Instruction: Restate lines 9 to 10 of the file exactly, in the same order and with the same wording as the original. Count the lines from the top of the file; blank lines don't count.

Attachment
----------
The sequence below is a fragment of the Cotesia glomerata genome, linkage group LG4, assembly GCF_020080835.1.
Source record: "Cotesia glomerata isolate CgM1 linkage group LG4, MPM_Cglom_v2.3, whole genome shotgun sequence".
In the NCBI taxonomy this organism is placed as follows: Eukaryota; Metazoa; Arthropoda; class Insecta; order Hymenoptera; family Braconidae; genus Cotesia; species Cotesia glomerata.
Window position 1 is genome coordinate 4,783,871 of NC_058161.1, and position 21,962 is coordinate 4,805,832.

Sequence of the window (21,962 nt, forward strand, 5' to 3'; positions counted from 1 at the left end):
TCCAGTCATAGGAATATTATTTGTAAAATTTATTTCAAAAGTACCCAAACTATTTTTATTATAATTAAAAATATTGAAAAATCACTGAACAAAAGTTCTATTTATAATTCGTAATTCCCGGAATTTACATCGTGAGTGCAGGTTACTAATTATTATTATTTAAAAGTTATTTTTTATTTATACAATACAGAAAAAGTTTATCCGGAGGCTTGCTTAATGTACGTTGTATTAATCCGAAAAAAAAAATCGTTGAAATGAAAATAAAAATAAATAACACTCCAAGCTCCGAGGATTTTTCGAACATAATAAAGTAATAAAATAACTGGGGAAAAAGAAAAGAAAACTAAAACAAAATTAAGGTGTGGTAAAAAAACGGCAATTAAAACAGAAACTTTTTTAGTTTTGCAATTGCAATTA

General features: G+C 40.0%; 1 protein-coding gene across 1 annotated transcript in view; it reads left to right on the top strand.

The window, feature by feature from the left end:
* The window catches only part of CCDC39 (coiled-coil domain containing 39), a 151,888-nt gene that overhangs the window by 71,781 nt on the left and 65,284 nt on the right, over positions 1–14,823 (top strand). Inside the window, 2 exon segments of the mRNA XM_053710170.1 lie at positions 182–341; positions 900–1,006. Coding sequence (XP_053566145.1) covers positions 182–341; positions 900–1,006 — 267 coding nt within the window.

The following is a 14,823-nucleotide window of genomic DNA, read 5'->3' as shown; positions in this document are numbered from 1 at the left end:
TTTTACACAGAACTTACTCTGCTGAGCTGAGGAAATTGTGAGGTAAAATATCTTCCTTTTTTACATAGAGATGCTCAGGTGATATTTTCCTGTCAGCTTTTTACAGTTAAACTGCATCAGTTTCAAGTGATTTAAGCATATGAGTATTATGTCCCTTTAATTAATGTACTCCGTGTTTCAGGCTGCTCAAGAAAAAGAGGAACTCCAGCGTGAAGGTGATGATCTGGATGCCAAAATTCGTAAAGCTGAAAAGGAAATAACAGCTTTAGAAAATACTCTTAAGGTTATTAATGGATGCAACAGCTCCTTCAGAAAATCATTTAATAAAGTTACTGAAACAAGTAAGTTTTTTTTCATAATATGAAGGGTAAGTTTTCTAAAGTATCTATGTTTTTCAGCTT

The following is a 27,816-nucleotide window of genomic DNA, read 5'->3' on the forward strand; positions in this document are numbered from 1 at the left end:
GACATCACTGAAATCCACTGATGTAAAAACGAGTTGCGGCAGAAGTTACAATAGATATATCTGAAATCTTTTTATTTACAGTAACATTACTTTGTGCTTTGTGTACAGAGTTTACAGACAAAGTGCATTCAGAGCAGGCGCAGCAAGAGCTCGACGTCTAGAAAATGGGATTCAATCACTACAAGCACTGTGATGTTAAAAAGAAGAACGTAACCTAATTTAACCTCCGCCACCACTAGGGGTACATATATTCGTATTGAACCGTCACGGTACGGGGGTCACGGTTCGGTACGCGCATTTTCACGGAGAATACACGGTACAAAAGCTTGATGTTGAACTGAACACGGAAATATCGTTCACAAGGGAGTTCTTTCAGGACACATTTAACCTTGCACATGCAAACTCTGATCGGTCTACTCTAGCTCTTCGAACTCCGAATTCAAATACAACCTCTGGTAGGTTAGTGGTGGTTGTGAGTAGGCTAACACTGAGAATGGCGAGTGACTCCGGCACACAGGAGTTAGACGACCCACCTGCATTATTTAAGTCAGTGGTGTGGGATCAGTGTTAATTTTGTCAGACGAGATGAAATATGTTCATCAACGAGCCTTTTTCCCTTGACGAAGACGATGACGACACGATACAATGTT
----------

* The window catches only part of CCDC39 (coiled-coil domain containing 39), a 151,888-nt gene that overhangs the window by 71,781 nt on the left and 65,284 nt on the right, over positions 1–14,823 (top strand). Inside the window, 2 exon segments of the mRNA XM_053710170.1 lie at positions 182–341; positions 900–1,006. Coding sequence (XP_053566145.1) covers positions 182–341; positions 900–1,006 — 267 coding nt within the window.

The following is a 14,823-nucleotide window of genomic DNA, read 5'->3' as shown; positions in this document are numbered from 1 at the left end: